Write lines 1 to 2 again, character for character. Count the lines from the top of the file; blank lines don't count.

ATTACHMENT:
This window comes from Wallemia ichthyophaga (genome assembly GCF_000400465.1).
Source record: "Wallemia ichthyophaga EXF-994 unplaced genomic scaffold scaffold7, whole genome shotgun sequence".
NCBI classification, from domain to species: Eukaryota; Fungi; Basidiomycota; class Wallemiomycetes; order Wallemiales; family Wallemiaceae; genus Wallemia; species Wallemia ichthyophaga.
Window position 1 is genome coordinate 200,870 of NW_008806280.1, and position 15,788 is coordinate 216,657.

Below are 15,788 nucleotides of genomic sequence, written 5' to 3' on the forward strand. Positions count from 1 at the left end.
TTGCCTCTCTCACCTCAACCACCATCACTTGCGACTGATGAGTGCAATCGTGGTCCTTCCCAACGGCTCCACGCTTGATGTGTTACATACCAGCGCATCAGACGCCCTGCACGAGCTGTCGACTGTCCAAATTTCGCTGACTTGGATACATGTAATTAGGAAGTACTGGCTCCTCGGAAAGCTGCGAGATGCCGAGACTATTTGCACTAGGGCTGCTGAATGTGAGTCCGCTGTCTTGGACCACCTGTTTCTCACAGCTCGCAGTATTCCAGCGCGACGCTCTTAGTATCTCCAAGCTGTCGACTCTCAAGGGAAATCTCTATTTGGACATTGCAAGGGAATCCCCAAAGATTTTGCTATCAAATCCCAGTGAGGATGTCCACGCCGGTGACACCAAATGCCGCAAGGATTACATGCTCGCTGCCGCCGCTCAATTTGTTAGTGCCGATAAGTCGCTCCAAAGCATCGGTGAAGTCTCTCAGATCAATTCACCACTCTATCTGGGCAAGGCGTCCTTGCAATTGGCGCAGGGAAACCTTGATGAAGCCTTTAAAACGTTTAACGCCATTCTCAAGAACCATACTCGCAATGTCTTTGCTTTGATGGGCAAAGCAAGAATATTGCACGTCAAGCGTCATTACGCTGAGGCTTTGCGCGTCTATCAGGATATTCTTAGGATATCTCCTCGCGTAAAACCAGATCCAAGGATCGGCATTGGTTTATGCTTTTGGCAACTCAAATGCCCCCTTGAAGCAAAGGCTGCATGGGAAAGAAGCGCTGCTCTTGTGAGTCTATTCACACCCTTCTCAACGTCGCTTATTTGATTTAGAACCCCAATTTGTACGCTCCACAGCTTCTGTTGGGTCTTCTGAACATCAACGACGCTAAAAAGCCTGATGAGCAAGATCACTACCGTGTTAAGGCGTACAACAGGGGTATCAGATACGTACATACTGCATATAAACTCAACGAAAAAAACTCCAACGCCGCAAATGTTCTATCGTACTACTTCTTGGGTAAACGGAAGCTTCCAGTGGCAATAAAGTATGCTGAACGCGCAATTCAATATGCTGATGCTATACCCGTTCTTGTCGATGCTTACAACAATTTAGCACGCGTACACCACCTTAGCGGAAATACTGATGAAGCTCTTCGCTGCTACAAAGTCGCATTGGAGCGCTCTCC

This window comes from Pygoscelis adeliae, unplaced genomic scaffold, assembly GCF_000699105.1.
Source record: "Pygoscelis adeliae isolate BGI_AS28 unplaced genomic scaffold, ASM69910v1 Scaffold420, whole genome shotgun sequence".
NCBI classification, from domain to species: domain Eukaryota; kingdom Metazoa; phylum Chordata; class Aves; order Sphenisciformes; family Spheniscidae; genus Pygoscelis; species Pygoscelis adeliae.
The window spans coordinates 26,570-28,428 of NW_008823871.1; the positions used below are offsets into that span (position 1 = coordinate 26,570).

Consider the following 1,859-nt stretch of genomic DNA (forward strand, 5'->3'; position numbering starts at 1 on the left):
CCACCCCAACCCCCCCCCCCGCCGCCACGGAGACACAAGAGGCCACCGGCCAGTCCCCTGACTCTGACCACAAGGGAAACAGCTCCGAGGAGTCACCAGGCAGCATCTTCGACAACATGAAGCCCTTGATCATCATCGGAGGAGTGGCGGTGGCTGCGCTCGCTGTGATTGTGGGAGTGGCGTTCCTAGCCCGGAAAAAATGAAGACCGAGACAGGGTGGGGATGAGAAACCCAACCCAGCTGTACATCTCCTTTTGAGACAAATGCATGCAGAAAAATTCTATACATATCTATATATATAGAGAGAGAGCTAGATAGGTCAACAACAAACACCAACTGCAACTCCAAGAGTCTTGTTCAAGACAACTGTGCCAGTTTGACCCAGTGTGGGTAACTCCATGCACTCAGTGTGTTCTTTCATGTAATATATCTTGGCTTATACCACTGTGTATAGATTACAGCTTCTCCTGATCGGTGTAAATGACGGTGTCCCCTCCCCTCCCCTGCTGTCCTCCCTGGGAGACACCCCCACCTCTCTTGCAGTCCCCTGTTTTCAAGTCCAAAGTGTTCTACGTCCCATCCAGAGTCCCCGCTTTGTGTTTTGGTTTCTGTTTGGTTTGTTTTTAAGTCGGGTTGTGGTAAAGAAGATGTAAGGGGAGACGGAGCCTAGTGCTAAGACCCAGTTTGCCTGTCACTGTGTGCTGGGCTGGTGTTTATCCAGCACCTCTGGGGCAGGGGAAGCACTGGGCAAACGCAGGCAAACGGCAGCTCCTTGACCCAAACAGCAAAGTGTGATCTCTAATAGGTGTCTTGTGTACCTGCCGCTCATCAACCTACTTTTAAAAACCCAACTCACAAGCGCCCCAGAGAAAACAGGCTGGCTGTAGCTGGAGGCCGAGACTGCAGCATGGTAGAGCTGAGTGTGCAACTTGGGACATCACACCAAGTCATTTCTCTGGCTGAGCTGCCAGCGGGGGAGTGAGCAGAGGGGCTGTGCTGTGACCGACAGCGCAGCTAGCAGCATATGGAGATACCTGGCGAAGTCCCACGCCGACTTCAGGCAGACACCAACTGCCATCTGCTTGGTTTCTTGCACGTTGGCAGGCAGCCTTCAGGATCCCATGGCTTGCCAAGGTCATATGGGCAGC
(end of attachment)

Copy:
This window comes from Wallemia ichthyophaga (genome assembly GCF_000400465.1).
Source record: "Wallemia ichthyophaga EXF-994 unplaced genomic scaffold scaffold7, whole genome shotgun sequence".